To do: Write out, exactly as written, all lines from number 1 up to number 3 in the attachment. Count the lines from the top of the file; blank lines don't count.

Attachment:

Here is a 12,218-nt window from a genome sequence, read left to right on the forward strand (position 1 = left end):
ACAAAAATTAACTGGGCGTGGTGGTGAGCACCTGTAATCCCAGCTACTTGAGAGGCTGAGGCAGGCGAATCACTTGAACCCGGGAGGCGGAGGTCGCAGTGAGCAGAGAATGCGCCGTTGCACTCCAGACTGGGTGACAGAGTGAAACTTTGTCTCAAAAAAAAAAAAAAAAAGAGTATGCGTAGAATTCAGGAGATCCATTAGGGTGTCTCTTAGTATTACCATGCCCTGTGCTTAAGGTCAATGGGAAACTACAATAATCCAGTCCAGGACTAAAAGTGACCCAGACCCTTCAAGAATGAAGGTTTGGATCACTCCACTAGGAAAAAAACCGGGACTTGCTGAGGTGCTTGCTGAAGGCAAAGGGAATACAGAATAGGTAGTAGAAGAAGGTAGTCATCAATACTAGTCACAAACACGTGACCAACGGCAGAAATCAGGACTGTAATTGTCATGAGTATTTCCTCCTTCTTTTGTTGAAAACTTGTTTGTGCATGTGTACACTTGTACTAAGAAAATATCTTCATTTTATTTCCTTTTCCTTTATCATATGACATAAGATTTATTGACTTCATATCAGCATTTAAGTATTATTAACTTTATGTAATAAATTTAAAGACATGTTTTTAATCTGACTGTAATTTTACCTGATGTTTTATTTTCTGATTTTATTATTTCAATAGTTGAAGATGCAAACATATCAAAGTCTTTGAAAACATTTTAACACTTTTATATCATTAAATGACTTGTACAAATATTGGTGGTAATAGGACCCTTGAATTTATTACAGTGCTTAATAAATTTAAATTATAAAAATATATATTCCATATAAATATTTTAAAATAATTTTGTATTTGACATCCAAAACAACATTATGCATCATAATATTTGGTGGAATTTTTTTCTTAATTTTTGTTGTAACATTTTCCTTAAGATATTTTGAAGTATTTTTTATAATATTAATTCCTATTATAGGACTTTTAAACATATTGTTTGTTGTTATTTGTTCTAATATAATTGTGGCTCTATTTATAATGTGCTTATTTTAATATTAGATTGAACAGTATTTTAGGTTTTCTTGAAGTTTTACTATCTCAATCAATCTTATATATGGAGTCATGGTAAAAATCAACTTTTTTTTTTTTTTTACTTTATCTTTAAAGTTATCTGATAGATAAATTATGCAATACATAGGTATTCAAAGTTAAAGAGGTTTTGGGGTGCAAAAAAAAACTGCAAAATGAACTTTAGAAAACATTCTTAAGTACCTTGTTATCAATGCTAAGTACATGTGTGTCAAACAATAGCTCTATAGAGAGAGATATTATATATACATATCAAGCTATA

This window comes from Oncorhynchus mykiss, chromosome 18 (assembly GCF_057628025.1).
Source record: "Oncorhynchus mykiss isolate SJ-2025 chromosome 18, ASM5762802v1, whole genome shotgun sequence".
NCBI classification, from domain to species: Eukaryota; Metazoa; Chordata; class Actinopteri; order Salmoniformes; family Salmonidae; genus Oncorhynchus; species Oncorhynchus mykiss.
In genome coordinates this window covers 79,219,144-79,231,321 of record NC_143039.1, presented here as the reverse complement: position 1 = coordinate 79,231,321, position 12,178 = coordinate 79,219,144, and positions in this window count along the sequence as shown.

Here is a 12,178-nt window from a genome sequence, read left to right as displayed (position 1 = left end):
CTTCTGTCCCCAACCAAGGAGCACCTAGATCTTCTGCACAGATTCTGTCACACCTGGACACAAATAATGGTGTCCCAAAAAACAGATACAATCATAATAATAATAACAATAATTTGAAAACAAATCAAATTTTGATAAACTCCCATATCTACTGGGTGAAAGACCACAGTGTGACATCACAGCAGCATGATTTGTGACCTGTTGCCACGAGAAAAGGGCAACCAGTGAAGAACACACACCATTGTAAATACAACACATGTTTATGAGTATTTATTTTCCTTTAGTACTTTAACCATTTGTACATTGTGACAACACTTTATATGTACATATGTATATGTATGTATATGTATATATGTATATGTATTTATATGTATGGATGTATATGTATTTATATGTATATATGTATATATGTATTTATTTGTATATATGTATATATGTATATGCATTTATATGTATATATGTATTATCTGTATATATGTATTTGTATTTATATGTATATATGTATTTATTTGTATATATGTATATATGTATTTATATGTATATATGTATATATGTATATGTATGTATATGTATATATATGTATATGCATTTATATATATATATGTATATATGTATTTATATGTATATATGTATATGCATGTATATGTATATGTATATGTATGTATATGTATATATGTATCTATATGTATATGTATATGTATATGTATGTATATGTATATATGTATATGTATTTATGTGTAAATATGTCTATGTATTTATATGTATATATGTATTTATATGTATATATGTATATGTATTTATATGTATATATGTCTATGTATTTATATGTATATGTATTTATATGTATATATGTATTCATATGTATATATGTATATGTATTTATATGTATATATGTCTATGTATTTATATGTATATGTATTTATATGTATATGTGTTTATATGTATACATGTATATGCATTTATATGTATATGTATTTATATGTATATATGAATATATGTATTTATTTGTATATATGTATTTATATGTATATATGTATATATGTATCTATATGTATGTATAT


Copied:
Here is a 12,218-nt window from a genome sequence, read left to right on the forward strand (position 1 = left end):
ACAAAAATTAACTGGGCGTGGTGGTGAGCACCTGTAATCCCAGCTACTTGAGAGGCTGAGGCAGGCGAATCACTTGAACCCGGGAGGCGGAGGTCGCAGTGAGCAGAGAATGCGCCGTTGCACTCCAGACTGGGTGACAGAGTGAAACTTTGTCTCAAAAAAAAAAAAAAAAAGAGTATGCGTAGAATTCAGGAGATCCATTAGGGTGTCTCTTAGTATTACCATGCCCTGTGCTTAAGGTCAATGGGAAACTACAATAATCCAGTCCAGGACTAAAAGTGACCCAGACCCTTCAAGAATGAAGGTTTGGATCACTCCACTAGGAAAAAAACCGGGACTTGCTGAGGTGCTTGCTGAAGGCAAAGGGAATACAGAATAGGTAGTAGAAGAAGGTAGTCATCAATACTAGTCACAAACACGTGACCAACGGCAGAAATCAGGACTGTAATTGTCATGAGTATTTCCTCCTTCTTTTGTTGAAAACTTGTTTGTGCATGTGTACACTTGTACTAAGAAAATATCTTCATTTTATTTCCTTTTCCTTTATCATATGACATAAGATTTATTGACTTCATATCAGCATTTAAGTATTATTAACTTTATGTAATAAATTTAAAGACATGTTTTTAATCTGACTGTAATTTTACCTGATGTTTTATTTTCTGATTTTATTATTTCAATAGTTGAAGATGCAAACATATCAAAGTCTTTGAAAACATTTTAACACTTTTATATCATTAAATGACTTGTACAAATATTGGTGGTAATAGGACCCTTGAATTTATTACAGTGCTTAATAAATTTAAATTATAAAAATATATATTCCATATAAATATTTTAAAATAATTTTGTATTTGACATCCAAAACAACATTATGCATCATAATATTTGGTGGAATTTTTTTCTTAATTTTTGTTGTAACATTTTCCTTAAGATATTTTGAAGTATTTTTTATAATATTAATTCCTATTATAGGACTTTTAAACATATTGTTTGTTGTTATTTGTTCTAATATAATTGTGGCTCTATTTATAATGTGCTTATTTTAATATTAGATTGAACAGTATTTTAGGTTTTCTTGAAGTTTTACTATCTCAATCAATCTTATATATGGAGTCATGGTAAAAATCAACTTTTTTTTTTTTTTTACTTTATCTTTAAAGTTATCTGATAGATAAATTATGCAATACATAGGTATTCAAAGTTAAAGAGGTTTTGGGGTGCAAAAAAAAACTGCAAAATGAACTTTAGAAAACATTCTTAAGTACCTTGTTATCAATGCTAAGTACATGTGTGTCAAACAATAGCTCTATAGAGAGAGATATTATATATACATATCAAGCTATA

This window comes from Oncorhynchus mykiss, chromosome 18 (assembly GCF_057628025.1).